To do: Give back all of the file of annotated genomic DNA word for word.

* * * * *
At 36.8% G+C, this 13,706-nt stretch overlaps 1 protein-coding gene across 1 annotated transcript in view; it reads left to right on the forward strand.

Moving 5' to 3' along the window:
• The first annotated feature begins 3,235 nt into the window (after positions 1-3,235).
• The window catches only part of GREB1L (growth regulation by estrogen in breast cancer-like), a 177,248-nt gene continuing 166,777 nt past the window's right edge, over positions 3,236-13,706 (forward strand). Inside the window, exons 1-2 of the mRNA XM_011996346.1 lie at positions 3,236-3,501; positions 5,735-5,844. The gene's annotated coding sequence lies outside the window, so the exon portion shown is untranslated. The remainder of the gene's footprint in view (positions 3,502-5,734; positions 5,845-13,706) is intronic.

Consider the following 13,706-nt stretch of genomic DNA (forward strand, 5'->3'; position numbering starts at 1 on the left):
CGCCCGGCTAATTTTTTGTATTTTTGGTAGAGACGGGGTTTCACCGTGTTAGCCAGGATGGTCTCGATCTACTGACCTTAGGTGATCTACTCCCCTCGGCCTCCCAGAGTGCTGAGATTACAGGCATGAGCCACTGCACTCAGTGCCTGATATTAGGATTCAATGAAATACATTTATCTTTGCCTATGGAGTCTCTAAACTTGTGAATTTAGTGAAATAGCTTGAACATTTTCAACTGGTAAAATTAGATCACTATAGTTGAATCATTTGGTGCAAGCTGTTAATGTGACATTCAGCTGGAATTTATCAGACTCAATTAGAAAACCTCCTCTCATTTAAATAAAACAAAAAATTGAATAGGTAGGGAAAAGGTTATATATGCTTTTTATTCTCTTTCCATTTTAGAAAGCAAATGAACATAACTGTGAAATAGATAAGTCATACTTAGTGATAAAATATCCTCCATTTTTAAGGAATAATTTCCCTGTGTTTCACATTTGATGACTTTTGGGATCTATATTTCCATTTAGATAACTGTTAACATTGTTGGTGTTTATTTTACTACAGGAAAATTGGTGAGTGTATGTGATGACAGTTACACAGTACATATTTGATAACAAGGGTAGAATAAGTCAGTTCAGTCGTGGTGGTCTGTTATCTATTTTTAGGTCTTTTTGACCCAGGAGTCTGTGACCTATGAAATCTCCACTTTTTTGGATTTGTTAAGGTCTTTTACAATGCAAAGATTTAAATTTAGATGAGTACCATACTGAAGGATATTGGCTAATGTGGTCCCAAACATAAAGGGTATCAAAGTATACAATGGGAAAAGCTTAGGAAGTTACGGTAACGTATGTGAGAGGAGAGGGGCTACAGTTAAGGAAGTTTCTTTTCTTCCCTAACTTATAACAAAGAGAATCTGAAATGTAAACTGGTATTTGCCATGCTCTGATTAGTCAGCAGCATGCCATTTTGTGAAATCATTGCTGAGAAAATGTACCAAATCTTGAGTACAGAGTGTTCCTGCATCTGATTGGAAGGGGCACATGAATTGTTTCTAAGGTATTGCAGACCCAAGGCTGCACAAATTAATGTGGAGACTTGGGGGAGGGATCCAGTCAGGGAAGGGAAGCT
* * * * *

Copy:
At 36.8% G+C, this 13,706-nt stretch overlaps 1 protein-coding gene across 1 annotated transcript in view; it reads left to right on the forward strand.

Moving 5' to 3' along the window:
• The first annotated feature begins 3,235 nt into the window (after positions 1-3,235).
• The window catches only part of GREB1L (growth regulation by estrogen in breast cancer-like), a 177,248-nt gene continuing 166,777 nt past the window's right edge, over positions 3,236-13,706 (forward strand). Inside the window, exons 1-2 of the mRNA XM_011996346.1 lie at positions 3,236-3,501; positions 5,735-5,844. The gene's annotated coding sequence lies outside the window, so the exon portion shown is untranslated. The remainder of the gene's footprint in view (positions 3,502-5,734; positions 5,845-13,706) is intronic.

Consider the following 13,706-nt stretch of genomic DNA (forward strand, 5'->3'; position numbering starts at 1 on the left):
CGCCCGGCTAATTTTTTGTATTTTTGGTAGAGACGGGGTTTCACCGTGTTAGCCAGGATGGTCTCGATCTACTGACCTTAGGTGATCTACTCCCCTCGGCCTCCCAGAGTGCTGAGATTACAGGCATGAGCCACTGCACTCAGTGCCTGATATTAGGATTCAATGAAATACATTTATCTTTGCCTATGGAGTCTCTAAACTTGTGAATTTAGTGAAATAGCTTGAACATTTTCAACTGGTAAAATTAGATCACTATAGTTGAATCATTTGGTGCAAGCTGTTAATGTGACATTCAGCTGGAATTTATCAGACTCAATTAGAAAACCTCCTCTCATTTAAATAAAACAAAAAATTGAATAGGTAGGGAAAAGGTTATATATGCTTTTTATTCTCTTTCCATTTTAGAAAGCAAATGAACATAACTGTGAAATAGATAAGTCATACTTAGTGATAAAATATCCTCCATTTTTAAGGAATAATTTCCCTGTGTTTCACATTTGATGACTTTTGGGATCTATATTTCCATTTAGATAACTGTTAACATTGTTGGTGTTTATTTTACTACAGGAAAATTGGTGAGTGTATGTGATGACAGTTACACAGTACATATTTGATAACAAGGGTAGAATAAGTCAGTTCAGTCGTGGTGGTCTGTTATCTATTTTTAGGTCTTTTTGACCCAGGAGTCTGTGACCTATGAAATCTCCACTTTTTTGGATTTGTTAAGGTCTTTTACAATGCAAAGATTTAAATTTAGATGAGTACCATACTGAAGGATATTGGCTAATGTGGTCCCAAACATAAAGGGTATCAAAGTATACAATGGGAAAAGCTTAGGAAGTTACGGTAACGTATGTGAGAGGAGAGGGGCTACAGTTAAGGAAGTTTCTTTTCTTCCCTAACTTATAACAAAGAGAATCTGAAATGTAAACTGGTATTTGCCATGCTCTGATTAGTCAGCAGCATGCCATTTTGTGAAATCATTGCTGAGAAAATGTACCAAATCTTGAGTACAGAGTGTTCCTGCATCTGATTGGAAGGGGCACATGAATTGTTTCTAAGGTATTGCAGACCCAAGGCTGCACAAATTAATGTGGAGACTTGGGGGAGGGATCCAGTCAGGGAAGGGAAGCT